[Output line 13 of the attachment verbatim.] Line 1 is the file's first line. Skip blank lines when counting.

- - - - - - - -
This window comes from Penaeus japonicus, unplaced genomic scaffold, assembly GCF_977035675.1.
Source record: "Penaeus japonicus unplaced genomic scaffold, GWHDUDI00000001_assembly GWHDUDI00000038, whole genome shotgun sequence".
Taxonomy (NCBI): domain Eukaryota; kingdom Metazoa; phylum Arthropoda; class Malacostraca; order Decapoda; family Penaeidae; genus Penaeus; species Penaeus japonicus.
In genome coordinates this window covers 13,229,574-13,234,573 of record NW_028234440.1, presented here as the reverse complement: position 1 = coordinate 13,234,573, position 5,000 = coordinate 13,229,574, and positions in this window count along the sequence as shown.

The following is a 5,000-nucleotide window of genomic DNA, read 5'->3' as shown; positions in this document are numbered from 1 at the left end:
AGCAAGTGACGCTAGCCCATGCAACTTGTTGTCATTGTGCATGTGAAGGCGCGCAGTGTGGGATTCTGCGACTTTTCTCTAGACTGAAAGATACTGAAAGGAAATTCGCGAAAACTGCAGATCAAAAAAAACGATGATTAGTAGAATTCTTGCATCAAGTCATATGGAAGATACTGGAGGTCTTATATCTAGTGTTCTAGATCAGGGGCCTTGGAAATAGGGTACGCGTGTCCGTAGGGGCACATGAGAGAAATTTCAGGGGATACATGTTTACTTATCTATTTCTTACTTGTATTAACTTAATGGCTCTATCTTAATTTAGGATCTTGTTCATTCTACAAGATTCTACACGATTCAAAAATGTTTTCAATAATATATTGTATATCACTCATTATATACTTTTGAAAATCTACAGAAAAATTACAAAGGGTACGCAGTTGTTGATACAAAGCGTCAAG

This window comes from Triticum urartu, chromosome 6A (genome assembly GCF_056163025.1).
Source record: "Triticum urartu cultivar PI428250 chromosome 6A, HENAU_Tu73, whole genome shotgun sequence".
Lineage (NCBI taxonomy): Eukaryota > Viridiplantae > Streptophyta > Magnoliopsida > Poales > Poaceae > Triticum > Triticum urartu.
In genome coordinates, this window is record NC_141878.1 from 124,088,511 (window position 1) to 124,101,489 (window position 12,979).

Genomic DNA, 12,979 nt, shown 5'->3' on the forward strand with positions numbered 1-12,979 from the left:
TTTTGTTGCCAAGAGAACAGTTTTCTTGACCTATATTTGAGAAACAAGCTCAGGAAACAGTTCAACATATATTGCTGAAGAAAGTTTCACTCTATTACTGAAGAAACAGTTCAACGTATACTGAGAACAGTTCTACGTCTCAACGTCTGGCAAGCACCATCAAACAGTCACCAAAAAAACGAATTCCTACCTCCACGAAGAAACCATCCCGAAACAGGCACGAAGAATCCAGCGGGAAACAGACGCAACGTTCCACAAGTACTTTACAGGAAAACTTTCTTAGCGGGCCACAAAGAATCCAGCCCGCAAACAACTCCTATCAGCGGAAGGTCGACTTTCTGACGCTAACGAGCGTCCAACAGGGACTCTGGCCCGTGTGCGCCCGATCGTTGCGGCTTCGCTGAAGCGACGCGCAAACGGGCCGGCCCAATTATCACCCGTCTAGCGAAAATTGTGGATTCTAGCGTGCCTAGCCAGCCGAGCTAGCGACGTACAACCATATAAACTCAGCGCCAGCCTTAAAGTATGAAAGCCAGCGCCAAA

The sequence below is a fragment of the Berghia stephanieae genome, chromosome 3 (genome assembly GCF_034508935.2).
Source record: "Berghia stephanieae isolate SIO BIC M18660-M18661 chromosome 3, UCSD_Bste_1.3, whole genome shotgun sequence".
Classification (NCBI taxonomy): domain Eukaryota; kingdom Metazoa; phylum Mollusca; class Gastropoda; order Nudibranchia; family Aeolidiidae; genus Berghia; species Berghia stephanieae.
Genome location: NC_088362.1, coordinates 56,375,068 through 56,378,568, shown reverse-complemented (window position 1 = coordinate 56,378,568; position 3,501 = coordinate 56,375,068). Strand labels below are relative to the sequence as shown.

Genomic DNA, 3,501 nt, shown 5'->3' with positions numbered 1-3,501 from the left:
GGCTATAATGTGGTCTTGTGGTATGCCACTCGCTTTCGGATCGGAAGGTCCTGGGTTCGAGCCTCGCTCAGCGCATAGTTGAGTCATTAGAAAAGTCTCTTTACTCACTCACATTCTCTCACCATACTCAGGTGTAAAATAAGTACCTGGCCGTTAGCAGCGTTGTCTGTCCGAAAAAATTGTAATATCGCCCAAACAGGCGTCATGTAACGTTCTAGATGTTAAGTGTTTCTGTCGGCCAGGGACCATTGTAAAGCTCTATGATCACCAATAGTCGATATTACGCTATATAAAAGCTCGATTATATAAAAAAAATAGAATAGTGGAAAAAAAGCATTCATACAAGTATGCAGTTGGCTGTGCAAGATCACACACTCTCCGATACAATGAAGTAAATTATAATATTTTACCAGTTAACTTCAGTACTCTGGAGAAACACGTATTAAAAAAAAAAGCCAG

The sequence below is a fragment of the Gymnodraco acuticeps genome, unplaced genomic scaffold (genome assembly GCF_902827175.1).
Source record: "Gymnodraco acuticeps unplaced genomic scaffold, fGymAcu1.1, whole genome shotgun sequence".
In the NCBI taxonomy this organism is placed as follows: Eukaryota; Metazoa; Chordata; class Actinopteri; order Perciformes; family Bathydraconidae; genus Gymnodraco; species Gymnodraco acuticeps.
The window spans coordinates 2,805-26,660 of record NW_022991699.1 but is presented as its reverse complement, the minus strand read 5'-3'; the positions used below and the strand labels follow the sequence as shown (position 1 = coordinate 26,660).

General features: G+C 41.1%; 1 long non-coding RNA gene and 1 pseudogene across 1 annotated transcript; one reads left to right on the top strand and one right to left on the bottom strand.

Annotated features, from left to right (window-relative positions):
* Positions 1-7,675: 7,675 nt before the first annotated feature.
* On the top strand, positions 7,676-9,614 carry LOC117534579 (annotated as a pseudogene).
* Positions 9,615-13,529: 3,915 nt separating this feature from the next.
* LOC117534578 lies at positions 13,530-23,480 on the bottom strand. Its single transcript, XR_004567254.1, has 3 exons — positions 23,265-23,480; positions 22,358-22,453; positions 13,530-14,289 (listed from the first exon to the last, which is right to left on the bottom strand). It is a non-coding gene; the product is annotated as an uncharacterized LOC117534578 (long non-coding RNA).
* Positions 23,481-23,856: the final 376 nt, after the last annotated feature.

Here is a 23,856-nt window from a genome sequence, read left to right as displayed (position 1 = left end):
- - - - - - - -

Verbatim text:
The sequence below is a fragment of the Berghia stephanieae genome, chromosome 3 (genome assembly GCF_034508935.2).